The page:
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Pieczynski v. Wells Fargo Bank N.A.

United States District Court, M.D. Pennsylvania

February 28, 2017

PAUL PIECZYNSKI, Plaintiff,
v.
WELLS FARGO BANK N.A., Defendant.

          MEMORANDUM OPINION

          Robert D. Mariani United States District Judge

         I. Introduction and Procedural History

         The above captioned miscellaneous case began on August 31, 2016, when Plaintiff, Paul Pieczynski, filed an "Emergency Motion to Vacate Final Judgment and to Vacate Sheriff Sale Based upon Fraud on the Court and No Constitutional Authority." (Doc. 1). The Motion named Wells Fargo Bank, N.A., as the opposing party and sought to vacate a Pennsylvania state court decision involving the foreclosure of Plaintiffs house. (Doc. 1 at 1). On December 5, 2016, Plaintiff filed a Motion for Default Judgment against Wells Fargo. (Doc. 5). On January 6, 2017, this Court ordered Plaintiff to show cause why his action was not barred by the Rooker-Feldman doctrine. (Doc. 8). That same day, the Court ordered Wells Fargo to respond to Plaintiff's Motion. Both parties submitted filings outlining their positions. (Docs. 11, 14, &16). For the reasons discussed below, this Court will dismiss the action because the Court lacks subject matter jurisdiction.

         II. Factual Background

         On April 4, 2014, a foreclosure action was commenced against Plaintiff[1] by Wells Fargo in the Court of Common Pleas of Luzerne County. (Doc. 1 at 1, 61). On October 1, 2015, summary judgment was entered in favor of Wells Fargo and against Plaintiff. (Id. at 1). While Plaintiff appealed the decision, his house was sold at a sheriff's sale. (id.). The Superior Court of Pennsylvania affirmed the lower court's decision, Weils Fargo Bank, N.A. v. Pieczynski, 2016 WL 4709060 (Pa. Super. Ct. 2016), and the Pennsylvania Supreme Court declined to hear Plaintiffs appeal, Wells Fargo Bank, N.A. v. Pieczynski, 2016 WL 6962795 (Pa. 2016).[2]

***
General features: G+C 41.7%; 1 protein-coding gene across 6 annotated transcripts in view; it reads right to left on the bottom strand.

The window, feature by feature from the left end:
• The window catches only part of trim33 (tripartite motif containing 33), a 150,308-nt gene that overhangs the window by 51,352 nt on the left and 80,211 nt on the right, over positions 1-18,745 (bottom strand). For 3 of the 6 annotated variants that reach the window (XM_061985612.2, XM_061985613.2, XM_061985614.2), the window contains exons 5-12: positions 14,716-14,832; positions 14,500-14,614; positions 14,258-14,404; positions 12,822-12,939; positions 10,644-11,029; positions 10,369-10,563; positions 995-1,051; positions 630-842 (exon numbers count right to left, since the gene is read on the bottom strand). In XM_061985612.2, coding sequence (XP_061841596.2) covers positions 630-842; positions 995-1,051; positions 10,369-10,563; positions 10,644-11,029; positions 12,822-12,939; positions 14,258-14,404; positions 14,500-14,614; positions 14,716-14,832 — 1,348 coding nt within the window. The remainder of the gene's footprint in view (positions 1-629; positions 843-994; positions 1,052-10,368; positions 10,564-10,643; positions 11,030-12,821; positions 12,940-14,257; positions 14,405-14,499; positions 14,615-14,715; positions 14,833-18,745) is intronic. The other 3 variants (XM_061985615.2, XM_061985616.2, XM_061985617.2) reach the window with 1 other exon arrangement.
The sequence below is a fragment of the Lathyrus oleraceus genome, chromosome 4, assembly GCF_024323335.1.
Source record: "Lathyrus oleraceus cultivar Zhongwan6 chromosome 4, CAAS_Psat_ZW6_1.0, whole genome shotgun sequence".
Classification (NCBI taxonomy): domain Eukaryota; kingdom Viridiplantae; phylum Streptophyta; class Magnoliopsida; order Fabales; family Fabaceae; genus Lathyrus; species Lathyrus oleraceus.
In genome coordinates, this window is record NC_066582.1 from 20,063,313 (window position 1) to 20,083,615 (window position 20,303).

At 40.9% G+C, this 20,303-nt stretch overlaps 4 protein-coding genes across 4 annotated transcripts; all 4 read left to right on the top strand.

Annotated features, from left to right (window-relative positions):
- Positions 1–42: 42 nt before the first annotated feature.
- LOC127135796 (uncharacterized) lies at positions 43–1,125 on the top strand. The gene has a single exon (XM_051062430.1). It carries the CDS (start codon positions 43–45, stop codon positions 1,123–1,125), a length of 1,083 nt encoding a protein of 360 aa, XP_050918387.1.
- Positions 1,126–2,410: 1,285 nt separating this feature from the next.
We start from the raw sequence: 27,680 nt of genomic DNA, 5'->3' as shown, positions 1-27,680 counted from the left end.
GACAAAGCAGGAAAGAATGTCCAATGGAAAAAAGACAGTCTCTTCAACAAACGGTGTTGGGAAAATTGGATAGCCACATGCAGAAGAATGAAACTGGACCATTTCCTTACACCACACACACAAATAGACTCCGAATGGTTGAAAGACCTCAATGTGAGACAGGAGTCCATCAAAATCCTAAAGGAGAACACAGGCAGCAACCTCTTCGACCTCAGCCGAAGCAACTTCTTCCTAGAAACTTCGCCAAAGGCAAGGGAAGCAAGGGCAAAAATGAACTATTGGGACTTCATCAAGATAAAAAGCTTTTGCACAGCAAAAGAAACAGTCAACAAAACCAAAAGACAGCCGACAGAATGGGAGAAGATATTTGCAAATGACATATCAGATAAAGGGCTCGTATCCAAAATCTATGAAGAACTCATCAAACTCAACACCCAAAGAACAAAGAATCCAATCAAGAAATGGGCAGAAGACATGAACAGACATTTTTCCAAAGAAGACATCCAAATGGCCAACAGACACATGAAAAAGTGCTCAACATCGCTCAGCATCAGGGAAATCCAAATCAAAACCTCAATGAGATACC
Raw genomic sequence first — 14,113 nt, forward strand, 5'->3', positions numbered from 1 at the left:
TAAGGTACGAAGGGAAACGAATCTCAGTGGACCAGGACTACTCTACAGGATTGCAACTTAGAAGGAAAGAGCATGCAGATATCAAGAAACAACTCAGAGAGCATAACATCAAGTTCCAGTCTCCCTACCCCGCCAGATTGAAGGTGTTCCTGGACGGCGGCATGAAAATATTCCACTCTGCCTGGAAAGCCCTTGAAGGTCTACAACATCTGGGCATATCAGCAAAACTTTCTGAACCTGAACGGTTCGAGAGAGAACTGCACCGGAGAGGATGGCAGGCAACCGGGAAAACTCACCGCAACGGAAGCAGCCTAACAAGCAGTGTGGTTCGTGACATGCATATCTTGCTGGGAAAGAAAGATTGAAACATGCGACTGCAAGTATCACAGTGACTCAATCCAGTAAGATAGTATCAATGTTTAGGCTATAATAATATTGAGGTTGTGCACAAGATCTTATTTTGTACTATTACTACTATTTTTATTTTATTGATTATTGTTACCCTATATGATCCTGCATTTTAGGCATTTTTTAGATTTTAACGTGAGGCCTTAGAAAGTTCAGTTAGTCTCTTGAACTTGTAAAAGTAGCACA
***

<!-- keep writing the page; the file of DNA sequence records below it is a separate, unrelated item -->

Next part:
Plaintiff then commenced the present action by filing an "Emergency Motion." (Doc. 1). With that Motion, Plaintiff alleges that Wells Fargo committed fraud upon the state court to obtain a favorable judgment. (Id. at 2-3). Plaintiff seeks an Order from this Court which would vacate the final judgment of the state court and vacate the sheriff sale. (Id. at 1-3; Doc. 1.1).

         III. Standard of Review

         "Federal courts are courts of limited jurisdiction. They possess only that power authorized by Constitution and statute, which is not to be expanded by judicial decree." Kokkonen v. Guardian Life Ins. Co. of Am., 511 U.S. 375, 377, 114 S.Ct, 1673, 128 L.Ed.2d 391 (1994) (internal citations omitted).

[T]he federal courts are without power to adjudicate the substantive claims in a lawsuit, absent a firm bedrock of jurisdiction. When the foundation of federal authority is, in a particular instance, open to question, it is incumbent upon the courts to resolve such doubts, one way or the other, before proceeding to a disposition of the merits.

Carlsberg Res. Corp. v. Cambria Sav. & Loan Ass'n, 554 F.2d 1254, 1256 (3d Cir. 1977).

         "Without jurisdiction the court cannot proceed at all in any cause. Jurisdiction is power to declare the law, and when it ceases to exist, the only function remaining to the court is that of announcing the fact and dismissing the cause." Ex parte McCardle, 74 U.S. (7 Wall.) 506, 514, 19 L.Ed. 264 (1868). This rule '"spring[s] from the nature and limits of the judicial power of the United States' and is 'inflexible and without exception.'" Steel Co. v. Citizens for a Better Env't, 523 U.S. 83, 94-95, 118 S.Ct. 1003, 140 L.Ed.2d 210 (1998) (alteration original) (quoting Mansfield, C. & L M. Ry. Co. v. Swan, 111 U.S. 379, 382, 4 S.Ct. 510, 28 L.Ed. 462 (1884)).

         "If the court determines at any time that it lacks subject-matter jurisdiction, the court must dismiss the action." Fed.R.Civ.P. 12(h)(3). "[T]he burden of establishing the [existence of subject-matter jurisdiction] rests upon the party asserting jurisdiction." Kokkonen, 511 U.S. at 377. This is because, as a result of strict constitutional and statutory limits on federal courts' jurisdiction, "[i]t is to be presumed that a cause lies outside this limited jurisdiction." Id.

         IV. Analysis

         As discussed above, this Court sua sponte raised the issue of whether or not this Court lacks subject matter jurisdiction under the Rooker-Feldman doctrine. (Doc. 8). Both parties have had an opportunity to respond. Defendant asserts that (1) the Court lacks subject matter jurisdiction because Plaintiff did not commence this action by filing a complaint, (2) the Court lacks personal jurisdiction over Wells Fargo, and (3) the Court lacks subject matter jurisdiction under Rooker-Feldm ...


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